With both driver’s championships still undecided the FIA GT Championship arrived at the Belgian Zolder Circuit for the final race of the 2007 season. It was the first time since the FIA GT’s inaugural season, 1997 that both the GT1 and GT2 championships went to the wire. Since then a lot has changed, especially when comparing grids; the ‘old’ GT1 cars have been replaced many years ago by what were GT2 cars in 1997 and the GT3 became GT2. At Zolder, FIA GT supremo Stephane Ratel announced a new drastic rule change, which will again see the current GT1 cars disappear. The goal is to cut costs and attract more mainstream manufacturers. Although the exact details have not been released, it sounds like the classic GT endurance racing is abandoned and replaced by sprints for touring cars. It is another reason to treasure and enjoy the two-hour Zolder showdown, which we have captured in a full report and exclusive 140-shot slideshow
, packed with flying, sliding and fire spitting GT machines.
Nine with a shot at GT1 and six for GT2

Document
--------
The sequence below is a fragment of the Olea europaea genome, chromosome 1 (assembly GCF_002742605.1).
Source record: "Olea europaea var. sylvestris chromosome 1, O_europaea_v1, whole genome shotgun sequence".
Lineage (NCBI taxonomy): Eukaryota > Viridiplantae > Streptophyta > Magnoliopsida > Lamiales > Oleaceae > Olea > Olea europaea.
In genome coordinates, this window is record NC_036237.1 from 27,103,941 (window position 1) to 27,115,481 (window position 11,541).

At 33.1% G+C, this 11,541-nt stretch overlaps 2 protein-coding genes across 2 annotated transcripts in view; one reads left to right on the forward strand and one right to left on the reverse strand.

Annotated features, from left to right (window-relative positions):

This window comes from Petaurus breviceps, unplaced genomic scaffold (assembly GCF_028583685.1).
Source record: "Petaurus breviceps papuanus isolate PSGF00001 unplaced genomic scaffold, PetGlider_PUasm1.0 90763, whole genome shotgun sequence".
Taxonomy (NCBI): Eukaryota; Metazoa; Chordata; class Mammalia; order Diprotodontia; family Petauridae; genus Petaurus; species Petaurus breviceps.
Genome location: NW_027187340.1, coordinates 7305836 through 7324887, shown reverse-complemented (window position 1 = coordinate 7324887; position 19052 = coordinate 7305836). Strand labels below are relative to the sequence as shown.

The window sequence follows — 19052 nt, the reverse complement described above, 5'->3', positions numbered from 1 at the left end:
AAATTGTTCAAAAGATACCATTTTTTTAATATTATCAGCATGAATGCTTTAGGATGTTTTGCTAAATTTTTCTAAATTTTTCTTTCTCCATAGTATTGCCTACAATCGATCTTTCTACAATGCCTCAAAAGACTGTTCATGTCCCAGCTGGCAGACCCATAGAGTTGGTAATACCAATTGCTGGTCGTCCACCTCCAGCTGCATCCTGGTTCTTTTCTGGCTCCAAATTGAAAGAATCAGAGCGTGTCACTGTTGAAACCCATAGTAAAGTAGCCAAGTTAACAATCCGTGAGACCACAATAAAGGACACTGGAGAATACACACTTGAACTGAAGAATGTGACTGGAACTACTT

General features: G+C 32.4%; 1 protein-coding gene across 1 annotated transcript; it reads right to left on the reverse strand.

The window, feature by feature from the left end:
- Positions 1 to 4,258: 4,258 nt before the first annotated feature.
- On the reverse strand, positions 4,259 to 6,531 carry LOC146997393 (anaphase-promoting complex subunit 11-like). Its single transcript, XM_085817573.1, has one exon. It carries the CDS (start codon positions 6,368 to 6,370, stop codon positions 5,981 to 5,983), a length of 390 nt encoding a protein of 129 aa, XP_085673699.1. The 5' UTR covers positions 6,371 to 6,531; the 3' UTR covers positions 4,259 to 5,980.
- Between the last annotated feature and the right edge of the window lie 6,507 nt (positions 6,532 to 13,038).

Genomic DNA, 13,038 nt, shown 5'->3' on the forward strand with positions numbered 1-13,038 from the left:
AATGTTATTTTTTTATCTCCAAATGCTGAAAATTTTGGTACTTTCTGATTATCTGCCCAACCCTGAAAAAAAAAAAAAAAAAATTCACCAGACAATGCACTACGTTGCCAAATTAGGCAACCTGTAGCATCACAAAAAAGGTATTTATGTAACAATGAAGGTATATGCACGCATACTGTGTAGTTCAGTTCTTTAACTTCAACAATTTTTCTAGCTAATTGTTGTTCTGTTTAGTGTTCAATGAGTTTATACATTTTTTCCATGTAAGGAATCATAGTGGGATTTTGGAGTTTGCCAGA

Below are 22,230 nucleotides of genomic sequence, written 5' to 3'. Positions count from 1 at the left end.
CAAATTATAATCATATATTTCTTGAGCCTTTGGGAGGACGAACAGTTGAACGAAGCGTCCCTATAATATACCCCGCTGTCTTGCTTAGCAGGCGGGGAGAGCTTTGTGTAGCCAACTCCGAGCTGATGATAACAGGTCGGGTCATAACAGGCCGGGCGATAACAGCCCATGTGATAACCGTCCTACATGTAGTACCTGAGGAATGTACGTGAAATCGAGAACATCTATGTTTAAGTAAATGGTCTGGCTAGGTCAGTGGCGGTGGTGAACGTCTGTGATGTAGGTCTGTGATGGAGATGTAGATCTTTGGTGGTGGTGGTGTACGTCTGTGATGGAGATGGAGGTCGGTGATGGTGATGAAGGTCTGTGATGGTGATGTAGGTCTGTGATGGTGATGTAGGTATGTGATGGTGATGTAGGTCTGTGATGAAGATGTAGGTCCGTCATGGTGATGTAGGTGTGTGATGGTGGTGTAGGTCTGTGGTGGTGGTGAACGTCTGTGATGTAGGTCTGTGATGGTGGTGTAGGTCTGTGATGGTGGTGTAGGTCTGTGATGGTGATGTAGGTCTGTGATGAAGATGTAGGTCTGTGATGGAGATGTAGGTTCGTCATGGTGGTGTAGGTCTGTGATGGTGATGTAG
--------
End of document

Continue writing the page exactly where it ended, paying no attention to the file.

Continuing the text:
After nine rounds of intense racing, an unprecedented nine drivers were still in contention for the driver’s title with Thomas Biagi in the #1 Vitaphone Maserati heading the tables. Five points down, the second place was shared by six drivers, split over three different cars. Wendlinger and Sharp in the #33 Jetalliance Aston in third position still had a mathematical change, being eight points behind Biagi. In the GT2 class it was a little less complicated with the two AF Corse teams being a point apart and the Spa 24 Hours winning BMS Scuderia Italia drivers a further two points down. It is amazing to note that despite having won eight of the nine races between them, that neither of the AF Corse teams had clinched the title before the weekend. Although the deficit was just three points, few believed that the BMS team had a serious chance at clinching the title as the Ferraris had been so much faster than their Porsche. So much so in fact that one of the Porsche teams decided to forfeit the final rounds of the season. Both in GT1 and GT2 there were some of the regular teams missing, but most of their places were filled by additional cars, entered to take points away from the competition